It is important also to understand that Living Out (& al.) advocate not only for themselves as astinent people who identify as "SSA" but are also vociferous that abstinence is the *only* acceptable choice for lesbian, gay & c. people.
The former is probably ok; but the latter is not.
Thank you Fr Andrew and DBD for your comments. I have said before on Thinking Anglicans that I have nothing but contempt for those who demand of LGBT people a celibacy which they will not touch with their finger. Celibacy, to have any meaning, is a calling from God, and cannot properly be imposed any more than marriage can be imposed. I have pity for those who have been seduced by uncritical Biblicism into believing they must give no sexual expression to their feelings.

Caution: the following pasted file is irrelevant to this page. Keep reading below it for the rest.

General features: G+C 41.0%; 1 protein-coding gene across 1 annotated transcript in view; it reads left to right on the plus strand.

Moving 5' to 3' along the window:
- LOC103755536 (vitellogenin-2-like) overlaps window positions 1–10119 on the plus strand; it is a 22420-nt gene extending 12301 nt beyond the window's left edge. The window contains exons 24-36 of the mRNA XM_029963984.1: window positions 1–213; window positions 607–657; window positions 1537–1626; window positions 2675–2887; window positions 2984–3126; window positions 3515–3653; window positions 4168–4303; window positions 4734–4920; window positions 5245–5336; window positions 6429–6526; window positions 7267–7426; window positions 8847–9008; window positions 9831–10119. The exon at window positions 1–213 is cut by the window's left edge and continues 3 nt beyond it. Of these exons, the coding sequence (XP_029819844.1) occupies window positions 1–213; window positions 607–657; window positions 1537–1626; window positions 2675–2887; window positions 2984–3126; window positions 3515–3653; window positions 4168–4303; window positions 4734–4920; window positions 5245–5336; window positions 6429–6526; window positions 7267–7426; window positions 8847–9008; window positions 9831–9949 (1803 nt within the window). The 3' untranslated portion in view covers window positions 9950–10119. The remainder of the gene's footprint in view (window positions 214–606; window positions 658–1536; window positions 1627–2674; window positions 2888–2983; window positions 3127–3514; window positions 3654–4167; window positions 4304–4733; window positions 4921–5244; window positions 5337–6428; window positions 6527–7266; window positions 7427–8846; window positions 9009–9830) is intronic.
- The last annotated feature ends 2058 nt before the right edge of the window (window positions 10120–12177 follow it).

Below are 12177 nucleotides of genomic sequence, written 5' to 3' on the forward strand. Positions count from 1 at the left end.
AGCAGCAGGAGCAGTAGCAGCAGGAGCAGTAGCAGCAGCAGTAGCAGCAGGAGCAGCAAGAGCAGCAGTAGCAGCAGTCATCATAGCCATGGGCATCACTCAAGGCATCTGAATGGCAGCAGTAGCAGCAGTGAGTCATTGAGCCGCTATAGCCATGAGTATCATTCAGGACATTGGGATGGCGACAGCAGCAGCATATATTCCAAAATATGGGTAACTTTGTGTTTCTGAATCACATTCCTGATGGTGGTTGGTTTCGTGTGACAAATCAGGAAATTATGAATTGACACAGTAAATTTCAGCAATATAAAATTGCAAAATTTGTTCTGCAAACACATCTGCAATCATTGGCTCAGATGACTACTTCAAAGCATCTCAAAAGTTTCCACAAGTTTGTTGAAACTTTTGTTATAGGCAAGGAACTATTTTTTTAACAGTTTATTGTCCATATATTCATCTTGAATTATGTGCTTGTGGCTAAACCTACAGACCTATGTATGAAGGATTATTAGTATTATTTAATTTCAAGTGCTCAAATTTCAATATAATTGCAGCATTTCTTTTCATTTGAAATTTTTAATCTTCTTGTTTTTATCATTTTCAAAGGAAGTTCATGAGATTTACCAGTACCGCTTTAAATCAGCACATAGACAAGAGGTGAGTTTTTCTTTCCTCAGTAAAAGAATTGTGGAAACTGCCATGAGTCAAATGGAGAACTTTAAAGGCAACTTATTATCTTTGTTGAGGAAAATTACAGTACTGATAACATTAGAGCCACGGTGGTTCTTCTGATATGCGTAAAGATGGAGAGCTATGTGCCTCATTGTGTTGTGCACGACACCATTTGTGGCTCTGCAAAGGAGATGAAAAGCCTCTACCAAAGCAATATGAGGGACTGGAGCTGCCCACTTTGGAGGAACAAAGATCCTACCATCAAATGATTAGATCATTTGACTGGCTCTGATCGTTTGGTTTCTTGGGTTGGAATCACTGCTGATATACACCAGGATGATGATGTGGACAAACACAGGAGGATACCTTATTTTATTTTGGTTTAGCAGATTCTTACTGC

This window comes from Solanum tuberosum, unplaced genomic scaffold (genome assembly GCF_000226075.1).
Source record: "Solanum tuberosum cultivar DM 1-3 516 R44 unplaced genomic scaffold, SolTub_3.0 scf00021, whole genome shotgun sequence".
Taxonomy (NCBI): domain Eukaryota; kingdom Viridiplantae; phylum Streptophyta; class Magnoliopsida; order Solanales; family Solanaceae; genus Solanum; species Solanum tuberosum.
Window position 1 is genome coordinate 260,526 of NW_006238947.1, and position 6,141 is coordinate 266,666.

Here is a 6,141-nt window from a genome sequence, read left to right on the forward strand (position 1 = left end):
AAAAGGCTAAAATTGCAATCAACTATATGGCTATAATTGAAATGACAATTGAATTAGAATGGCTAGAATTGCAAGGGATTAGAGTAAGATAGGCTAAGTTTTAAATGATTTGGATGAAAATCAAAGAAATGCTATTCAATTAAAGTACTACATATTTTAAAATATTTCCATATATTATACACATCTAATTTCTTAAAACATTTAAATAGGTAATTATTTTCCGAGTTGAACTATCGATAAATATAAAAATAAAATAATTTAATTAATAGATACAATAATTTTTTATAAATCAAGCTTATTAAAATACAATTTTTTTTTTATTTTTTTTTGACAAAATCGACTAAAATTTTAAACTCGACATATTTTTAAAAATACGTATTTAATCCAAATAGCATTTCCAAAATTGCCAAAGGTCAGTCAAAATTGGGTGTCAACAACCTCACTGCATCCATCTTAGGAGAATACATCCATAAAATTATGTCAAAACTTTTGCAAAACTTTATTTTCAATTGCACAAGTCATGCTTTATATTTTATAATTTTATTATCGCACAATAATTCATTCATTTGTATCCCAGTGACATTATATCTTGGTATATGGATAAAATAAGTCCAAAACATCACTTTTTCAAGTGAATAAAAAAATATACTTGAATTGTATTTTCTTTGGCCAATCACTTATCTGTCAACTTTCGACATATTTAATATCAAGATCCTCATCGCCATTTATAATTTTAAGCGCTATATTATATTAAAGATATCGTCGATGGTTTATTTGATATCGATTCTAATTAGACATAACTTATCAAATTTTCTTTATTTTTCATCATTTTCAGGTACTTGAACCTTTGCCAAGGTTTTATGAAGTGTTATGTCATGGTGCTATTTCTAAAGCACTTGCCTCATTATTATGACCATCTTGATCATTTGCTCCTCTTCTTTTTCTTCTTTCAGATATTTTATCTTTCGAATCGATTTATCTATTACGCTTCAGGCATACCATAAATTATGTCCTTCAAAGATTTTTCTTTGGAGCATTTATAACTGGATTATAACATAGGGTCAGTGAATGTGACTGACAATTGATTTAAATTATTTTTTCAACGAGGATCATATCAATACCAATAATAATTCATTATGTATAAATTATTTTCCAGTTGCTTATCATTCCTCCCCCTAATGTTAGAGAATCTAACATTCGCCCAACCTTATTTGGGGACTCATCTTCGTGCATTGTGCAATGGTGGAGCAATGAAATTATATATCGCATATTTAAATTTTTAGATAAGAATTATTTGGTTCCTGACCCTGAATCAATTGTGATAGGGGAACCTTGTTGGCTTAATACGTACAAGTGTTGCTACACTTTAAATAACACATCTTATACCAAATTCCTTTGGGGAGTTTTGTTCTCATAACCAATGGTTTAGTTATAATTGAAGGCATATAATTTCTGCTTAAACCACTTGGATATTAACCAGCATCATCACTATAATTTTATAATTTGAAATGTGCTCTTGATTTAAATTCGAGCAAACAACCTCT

For what it's worth, I have never had a moment's unease about being a gay man - indeed, I often say it's been my salvation, because it's protected me from any temptation to ecclesiastical ambition. I live a celibate life because I experience it as a gift of God to me, and one which enriches me. I have no desire whatever to turn what I have freely received into a condition to be imposed upon those who have not received that vocation. To do so would be an insult to vocational celibates.
Evangelicals do not believe in relative truth therefore if the standard set by the bible (and the official teaching of the CofE) is celibacy outside heterosexual marriage, that standard applies to all.
Those who are campaigning for change consider this standard to be unrealistic ... those who identify as SSA are living proof that it is realistic.
As to numbers, Sam Allberry stated in the synod debate that he has met hundreds of SSA individuals and knows of thousands ... https://www.youtube.com/watch?v=mCLms7J84JY